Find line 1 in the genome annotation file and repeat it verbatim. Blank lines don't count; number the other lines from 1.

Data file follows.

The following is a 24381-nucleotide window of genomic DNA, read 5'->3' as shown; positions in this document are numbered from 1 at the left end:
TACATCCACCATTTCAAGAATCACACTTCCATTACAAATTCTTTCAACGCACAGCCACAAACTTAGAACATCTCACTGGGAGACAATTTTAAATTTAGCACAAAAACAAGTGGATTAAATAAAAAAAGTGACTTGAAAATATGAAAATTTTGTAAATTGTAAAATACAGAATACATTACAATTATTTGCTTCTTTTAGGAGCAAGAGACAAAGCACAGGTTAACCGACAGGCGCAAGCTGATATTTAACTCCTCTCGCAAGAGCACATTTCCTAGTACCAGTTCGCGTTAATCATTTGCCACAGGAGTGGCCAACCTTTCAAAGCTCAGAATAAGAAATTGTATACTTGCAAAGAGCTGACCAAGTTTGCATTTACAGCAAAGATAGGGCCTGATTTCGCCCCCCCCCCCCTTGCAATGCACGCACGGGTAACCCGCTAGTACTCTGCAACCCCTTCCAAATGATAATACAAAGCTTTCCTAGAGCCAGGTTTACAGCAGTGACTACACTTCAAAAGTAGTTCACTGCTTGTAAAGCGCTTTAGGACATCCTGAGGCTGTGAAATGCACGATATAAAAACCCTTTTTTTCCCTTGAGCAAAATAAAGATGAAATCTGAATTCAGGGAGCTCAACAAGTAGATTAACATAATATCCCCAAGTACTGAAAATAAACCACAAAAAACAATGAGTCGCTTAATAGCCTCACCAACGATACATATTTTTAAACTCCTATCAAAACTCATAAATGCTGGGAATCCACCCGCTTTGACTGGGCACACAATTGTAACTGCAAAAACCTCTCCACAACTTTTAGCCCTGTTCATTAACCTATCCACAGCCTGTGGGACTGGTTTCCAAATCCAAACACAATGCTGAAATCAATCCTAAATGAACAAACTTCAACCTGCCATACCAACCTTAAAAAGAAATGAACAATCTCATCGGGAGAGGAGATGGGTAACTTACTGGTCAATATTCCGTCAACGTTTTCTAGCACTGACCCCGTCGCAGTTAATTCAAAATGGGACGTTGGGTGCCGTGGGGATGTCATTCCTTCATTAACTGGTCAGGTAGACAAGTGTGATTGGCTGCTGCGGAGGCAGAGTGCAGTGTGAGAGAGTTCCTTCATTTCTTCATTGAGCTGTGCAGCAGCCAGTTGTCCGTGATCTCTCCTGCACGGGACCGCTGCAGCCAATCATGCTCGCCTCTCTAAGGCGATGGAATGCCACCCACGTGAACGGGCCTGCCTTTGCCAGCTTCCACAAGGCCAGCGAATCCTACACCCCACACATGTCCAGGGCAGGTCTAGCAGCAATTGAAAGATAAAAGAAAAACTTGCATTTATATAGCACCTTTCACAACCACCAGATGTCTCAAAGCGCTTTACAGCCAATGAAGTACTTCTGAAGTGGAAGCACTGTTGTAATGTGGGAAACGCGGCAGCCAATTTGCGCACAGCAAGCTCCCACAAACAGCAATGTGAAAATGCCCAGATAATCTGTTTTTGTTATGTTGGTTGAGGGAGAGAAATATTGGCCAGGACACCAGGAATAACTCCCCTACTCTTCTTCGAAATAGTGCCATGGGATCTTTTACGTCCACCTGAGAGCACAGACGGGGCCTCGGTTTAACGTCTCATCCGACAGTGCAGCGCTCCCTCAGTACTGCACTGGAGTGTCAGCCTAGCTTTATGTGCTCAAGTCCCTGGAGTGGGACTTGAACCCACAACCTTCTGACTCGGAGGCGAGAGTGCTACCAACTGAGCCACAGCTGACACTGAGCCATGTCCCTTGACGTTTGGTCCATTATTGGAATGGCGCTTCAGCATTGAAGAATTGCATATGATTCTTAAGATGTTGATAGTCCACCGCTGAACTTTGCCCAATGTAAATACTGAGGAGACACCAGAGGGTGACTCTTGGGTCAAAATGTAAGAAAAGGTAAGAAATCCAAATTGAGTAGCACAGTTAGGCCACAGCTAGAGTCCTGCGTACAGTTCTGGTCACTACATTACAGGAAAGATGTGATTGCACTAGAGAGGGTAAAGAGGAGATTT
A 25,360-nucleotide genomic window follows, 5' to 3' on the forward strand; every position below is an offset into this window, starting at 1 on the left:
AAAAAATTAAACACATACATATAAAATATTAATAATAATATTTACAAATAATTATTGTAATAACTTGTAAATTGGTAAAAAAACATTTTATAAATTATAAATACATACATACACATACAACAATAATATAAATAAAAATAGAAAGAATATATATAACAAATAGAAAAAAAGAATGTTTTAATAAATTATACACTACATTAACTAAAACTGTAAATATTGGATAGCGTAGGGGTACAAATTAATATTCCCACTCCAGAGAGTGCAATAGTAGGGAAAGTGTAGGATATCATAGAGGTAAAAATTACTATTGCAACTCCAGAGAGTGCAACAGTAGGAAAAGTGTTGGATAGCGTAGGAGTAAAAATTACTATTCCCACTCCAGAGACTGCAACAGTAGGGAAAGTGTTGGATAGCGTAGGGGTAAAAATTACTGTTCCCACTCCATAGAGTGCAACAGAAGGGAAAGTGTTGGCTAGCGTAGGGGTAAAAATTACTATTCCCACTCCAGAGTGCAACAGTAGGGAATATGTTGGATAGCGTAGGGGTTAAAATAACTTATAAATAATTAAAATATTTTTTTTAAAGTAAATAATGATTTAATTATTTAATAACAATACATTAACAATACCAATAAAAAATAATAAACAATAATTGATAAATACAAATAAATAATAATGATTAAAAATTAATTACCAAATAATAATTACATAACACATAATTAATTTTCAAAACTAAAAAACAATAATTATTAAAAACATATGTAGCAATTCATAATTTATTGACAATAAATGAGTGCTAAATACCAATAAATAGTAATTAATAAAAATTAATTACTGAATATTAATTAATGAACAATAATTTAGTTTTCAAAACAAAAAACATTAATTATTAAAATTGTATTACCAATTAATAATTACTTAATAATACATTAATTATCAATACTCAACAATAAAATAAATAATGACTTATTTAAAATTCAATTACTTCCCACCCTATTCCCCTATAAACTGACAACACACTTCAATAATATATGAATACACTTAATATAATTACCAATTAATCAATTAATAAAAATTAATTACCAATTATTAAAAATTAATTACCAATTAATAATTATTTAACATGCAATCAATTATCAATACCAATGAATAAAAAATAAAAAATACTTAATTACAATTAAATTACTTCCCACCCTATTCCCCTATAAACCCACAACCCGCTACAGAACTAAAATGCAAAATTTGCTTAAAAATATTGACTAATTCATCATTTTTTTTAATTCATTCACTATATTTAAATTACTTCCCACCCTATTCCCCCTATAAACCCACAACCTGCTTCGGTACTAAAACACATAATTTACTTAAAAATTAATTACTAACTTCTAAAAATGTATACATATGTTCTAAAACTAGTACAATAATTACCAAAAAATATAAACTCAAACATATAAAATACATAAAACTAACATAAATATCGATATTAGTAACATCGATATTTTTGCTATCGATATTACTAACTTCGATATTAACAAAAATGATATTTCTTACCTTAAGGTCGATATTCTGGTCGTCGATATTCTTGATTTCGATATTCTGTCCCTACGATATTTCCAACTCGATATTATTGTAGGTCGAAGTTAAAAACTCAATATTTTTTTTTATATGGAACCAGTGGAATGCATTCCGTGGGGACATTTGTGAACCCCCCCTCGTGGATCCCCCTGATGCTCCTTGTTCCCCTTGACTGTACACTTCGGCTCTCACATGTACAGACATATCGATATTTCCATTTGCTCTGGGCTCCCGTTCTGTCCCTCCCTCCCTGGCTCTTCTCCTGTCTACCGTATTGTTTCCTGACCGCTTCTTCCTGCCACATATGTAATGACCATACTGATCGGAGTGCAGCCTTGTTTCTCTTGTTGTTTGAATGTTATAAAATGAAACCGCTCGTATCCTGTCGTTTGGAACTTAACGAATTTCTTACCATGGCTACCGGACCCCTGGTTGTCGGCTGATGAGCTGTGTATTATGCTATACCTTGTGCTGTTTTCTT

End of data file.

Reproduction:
The following is a 24381-nucleotide window of genomic DNA, read 5'->3' as shown; positions in this document are numbered from 1 at the left end: